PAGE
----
Because mAb100 and mAb114 were the most potently neutralizing antibodies, they were considered optimal candidates for further evaluation in NHP. To assess the potential for combination therapy, we first sought to rule out antagonistic binding to GP. We found that each antibody bound to GP in the presence of the other, which suggests that they recognize distinct regions on GP (Fig. 3A) and therefore could be used as combination immunotherapy to maximize efficacy (14). To define the regions targeted by mAb100 and mAb114, we used biolayer interferometry to assess GP binding in competition with mAbs KZ52 and 13C6, which have epitopes in the GP base and glycan cap, respectively (15, 16). We found that mAb100 competes with KZ52 for binding at the base of GP, whereas mAb114 recognizes (at least in part) the glycan cap region, as demonstrated by competition with 13C6 (Fig. 3, B and C).

Fig. 3 Binding regions and effector function.

(A) Inhibition of binding of biotinylated mAb114 (left) and mAb100 (right) to GP-expressing MDCK-SIAT cells by pre-incubation with increasing amounts of homologous or heterologous unlabeled antibodies. Shown is the percentage binding of biotinylated antibody (n = 1). (B and C) Biolayer interferometry competitive binding assay to soluble EBOV GP using mAb100, mAb114, KZ52, 13C6, and isotype negative control. Biosensors were preloaded with GP followed by the competitor and analyte antibodies as indicated. Analyte binding curves (B) and quantitated percent inhibition (C) are reported (n = 3, representative experiment shown). (D) Antibody-dependent cell-mediated cytotoxicity (ADCC) assay was determined for mAb100, mAb114 (n = 3, representative experiment shown), control antibody, or derivative antibodies with LALA mutations that abrogate Fc-mediated killing of HEK293T cells (n = 1), all at 31.6 ng/ml. ADCC activity is shown as mean ± SD.

Because some EBOV GP antibodies have been suggested to mediate antibody-dependent cell-mediated cytotoxicity (ADCC) (17), we determined the ADCC activity of mAb100 and mAb114 in a flow cytometric assay (Fig. 3D). We found that mAb100 and mAb114 mediated ADCC, with maximal activity observed at a mAb concentration of 0.03 μg/ml. Target cell killing was mediated through Fc receptors, because mAbs containing Fc LALA mutations [Leu234 → Ala, Leu235 → Ala (18)] abrogated ADCC activity. Therefore, these mAbs have the potential to induce direct killing of infected cells in vivo, a key viral clearance mechanism.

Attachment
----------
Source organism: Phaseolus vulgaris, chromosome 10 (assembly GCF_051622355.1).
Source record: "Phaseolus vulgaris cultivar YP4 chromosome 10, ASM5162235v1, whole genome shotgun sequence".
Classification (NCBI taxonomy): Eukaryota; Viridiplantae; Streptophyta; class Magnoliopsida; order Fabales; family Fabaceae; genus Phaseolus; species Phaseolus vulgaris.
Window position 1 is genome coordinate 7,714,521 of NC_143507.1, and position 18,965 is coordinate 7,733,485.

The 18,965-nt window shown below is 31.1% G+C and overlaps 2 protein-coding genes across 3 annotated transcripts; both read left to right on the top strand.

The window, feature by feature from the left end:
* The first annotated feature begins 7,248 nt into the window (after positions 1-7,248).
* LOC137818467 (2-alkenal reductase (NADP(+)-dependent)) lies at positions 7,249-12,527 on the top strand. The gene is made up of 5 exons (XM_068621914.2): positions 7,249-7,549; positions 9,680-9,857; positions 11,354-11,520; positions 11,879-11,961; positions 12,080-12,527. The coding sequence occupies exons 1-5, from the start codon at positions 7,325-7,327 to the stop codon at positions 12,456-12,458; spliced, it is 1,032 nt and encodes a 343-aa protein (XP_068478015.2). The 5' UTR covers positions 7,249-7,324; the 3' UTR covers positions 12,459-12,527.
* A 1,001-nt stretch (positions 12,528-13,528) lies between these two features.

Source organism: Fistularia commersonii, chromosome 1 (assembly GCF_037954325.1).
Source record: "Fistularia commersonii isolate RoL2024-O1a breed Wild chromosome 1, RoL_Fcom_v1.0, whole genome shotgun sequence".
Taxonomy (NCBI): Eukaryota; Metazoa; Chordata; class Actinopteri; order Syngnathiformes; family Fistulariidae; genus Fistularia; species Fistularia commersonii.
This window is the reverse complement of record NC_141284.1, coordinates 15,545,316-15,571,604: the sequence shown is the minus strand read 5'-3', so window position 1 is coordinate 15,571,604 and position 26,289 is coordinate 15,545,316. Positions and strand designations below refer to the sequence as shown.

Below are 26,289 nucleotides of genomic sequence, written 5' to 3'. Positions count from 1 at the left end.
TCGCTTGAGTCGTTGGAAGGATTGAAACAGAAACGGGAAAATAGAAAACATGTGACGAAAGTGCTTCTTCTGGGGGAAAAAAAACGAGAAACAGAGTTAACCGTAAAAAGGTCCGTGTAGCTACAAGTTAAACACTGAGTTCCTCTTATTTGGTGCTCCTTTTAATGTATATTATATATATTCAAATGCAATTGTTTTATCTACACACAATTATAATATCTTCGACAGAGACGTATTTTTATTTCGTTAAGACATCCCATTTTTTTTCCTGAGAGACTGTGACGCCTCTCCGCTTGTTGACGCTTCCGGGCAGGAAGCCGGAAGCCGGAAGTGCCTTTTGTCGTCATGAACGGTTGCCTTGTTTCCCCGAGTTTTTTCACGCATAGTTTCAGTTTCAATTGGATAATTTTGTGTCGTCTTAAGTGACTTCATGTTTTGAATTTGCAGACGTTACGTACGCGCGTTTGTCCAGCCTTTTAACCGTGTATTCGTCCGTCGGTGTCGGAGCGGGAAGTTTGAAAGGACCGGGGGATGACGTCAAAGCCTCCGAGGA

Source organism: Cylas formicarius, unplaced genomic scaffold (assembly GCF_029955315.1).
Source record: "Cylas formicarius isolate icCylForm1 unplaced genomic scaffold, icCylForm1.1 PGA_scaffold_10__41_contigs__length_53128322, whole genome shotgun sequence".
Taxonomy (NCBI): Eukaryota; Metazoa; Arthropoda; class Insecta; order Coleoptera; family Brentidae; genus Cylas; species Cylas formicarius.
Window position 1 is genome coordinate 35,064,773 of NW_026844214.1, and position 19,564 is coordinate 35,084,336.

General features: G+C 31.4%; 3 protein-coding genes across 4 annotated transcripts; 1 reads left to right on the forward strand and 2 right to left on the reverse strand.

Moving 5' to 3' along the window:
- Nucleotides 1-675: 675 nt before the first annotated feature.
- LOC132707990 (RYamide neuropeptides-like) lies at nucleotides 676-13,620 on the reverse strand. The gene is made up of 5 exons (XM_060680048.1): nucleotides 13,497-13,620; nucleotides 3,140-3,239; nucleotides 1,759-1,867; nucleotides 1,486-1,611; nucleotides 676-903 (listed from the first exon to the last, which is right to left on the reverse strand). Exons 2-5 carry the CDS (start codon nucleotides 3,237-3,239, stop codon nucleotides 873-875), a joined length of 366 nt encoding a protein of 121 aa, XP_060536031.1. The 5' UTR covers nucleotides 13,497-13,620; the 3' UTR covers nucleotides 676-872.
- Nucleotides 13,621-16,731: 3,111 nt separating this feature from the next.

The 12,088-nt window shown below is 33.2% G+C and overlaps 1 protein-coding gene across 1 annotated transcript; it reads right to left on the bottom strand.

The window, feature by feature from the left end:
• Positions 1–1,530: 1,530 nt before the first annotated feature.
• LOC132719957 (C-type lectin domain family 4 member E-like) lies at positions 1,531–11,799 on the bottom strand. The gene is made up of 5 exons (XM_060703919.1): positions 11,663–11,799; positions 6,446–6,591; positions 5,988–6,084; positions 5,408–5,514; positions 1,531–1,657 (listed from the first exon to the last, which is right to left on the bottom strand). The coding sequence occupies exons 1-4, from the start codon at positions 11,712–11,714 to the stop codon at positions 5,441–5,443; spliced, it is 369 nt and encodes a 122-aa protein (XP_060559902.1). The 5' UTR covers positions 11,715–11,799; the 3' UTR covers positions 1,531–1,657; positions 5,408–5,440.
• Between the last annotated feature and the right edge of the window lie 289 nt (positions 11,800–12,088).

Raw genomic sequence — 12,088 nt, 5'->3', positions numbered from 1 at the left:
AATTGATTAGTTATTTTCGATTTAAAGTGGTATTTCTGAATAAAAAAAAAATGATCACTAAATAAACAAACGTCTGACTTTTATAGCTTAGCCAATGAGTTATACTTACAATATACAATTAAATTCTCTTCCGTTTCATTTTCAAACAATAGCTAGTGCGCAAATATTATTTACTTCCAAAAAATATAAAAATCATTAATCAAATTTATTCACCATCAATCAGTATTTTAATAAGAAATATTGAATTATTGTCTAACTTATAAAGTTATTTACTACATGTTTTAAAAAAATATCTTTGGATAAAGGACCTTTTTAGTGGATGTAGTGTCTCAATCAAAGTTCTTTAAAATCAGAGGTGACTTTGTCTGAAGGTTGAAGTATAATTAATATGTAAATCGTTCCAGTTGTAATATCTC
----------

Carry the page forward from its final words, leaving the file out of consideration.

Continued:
The presence of potent neutralizing and ADCC activity and the absence of cross-competition supported testing whether mAb100 and mAb114 offered in vivo protective efficacy. We challenged four rhesus macaques with a lethal dose of EBOV. One day after challenge, the treatment group (n = 3) received an intravenous injection with a mixture of mAb100 and mAb114 at a combined dose of 50 mg/kg, and the treatment was repeated twice at 24-hour intervals. Circulating GP-specific antibody titers in mAb recipients peaked after the second injection, and reciprocal ELISA titers remained above 105 throughout the study, suggesting minimal clearance of the mAbs (Fig. 4A). The untreated macaque succumbed to EVD on day 10 with a circulating viral load exceeding 108 genome equivalents per milliliter (ge/ml) (Fig. 4, B and C). In contrast, all three mAb-treated macaques survived challenge without detectable viremia. Consistent with historical controls, the untreated animal displayed hallmark indicators of EVD including thrombocytopenia and elevations in alanine transaminase and creatinine from day 6 through the time of death (Fig. 4D and figs. S5 to S8). In contrast, the treatment group remained within normal ranges for these parameters and remained free of all EVD symptoms.